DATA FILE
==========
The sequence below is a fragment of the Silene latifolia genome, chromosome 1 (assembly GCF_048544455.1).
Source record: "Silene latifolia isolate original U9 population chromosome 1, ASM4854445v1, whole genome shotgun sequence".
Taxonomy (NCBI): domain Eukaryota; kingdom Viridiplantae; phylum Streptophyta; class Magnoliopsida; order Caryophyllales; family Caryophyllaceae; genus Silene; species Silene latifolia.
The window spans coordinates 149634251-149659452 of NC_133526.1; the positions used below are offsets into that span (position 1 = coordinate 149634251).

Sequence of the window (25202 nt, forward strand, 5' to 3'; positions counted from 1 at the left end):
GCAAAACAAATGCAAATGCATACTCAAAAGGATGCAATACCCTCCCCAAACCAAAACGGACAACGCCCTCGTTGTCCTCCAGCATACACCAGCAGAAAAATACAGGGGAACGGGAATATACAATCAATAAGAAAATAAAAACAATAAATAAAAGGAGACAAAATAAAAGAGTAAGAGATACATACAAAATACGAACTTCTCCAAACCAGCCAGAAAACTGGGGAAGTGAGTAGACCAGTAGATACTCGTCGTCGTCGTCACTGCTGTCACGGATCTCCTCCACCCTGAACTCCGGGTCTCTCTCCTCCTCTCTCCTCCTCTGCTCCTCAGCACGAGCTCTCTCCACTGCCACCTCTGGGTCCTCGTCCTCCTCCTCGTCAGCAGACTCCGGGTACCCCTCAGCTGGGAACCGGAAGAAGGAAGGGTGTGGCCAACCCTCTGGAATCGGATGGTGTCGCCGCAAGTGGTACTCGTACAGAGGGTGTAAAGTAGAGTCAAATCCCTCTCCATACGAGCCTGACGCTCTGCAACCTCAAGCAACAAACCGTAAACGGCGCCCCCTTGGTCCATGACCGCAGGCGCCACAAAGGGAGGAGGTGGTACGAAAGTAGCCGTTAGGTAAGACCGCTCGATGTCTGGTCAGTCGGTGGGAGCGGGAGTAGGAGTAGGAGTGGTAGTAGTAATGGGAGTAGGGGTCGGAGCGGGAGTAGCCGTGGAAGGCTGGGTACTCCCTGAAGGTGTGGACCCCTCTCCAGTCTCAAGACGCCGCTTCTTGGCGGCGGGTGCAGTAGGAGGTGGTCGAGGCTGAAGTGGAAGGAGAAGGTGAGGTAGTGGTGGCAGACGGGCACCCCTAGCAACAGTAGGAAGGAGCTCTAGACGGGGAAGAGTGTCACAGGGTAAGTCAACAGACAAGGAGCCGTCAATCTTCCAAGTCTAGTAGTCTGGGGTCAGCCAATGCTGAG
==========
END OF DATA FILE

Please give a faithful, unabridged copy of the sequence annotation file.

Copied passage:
The sequence below is a fragment of the Silene latifolia genome, chromosome 1 (assembly GCF_048544455.1).
Source record: "Silene latifolia isolate original U9 population chromosome 1, ASM4854445v1, whole genome shotgun sequence".
Taxonomy (NCBI): domain Eukaryota; kingdom Viridiplantae; phylum Streptophyta; class Magnoliopsida; order Caryophyllales; family Caryophyllaceae; genus Silene; species Silene latifolia.
The window spans coordinates 149634251-149659452 of NC_133526.1; the positions used below are offsets into that span (position 1 = coordinate 149634251).

Sequence of the window (25202 nt, forward strand, 5' to 3'; positions counted from 1 at the left end):
GCAAAACAAATGCAAATGCATACTCAAAAGGATGCAATACCCTCCCCAAACCAAAACGGACAACGCCCTCGTTGTCCTCCAGCATACACCAGCAGAAAAATACAGGGGAACGGGAATATACAATCAATAAGAAAATAAAAACAATAAATAAAAGGAGACAAAATAAAAGAGTAAGAGATACATACAAAATACGAACTTCTCCAAACCAGCCAGAAAACTGGGGAAGTGAGTAGACCAGTAGATACTCGTCGTCGTCGTCACTGCTGTCACGGATCTCCTCCACCCTGAACTCCGGGTCTCTCTCCTCCTCTCTCCTCCTCTGCTCCTCAGCACGAGCTCTCTCCACTGCCACCTCTGGGTCCTCGTCCTCCTCCTCGTCAGCAGACTCCGGGTACCCCTCAGCTGGGAACCGGAAGAAGGAAGGGTGTGGCCAACCCTCTGGAATCGGATGGTGTCGCCGCAAGTGGTACTCGTACAGAGGGTGTAAAGTAGAGTCAAATCCCTCTCCATACGAGCCTGACGCTCTGCAACCTCAAGCAACAAACCGTAAACGGCGCCCCCTTGGTCCATGACCGCAGGCGCCACAAAGGGAGGAGGTGGTACGAAAGTAGCCGTTAGGTAAGACCGCTCGATGTCTGGTCAGTCGGTGGGAGCGGGAGTAGGAGTAGGAGTGGTAGTAGTAATGGGAGTAGGGGTCGGAGCGGGAGTAGCCGTGGAAGGCTGGGTACTCCCTGAAGGTGTGGACCCCTCTCCAGTCTCAAGACGCCGCTTCTTGGCGGCGGGTGCAGTAGGAGGTGGTCGAGGCTGAAGTGGAAGGAGAAGGTGAGGTAGTGGTGGCAGACGGGCACCCCTAGCAACAGTAGGAAGGAGCTCTAGACGGGGAAGAGTGTCACAGGGTAAGTCAACAGACAAGGAGCCGTCAATCTTCCAAGTCTAGTAGTCTGGGGTCAGCCAATGCTGAG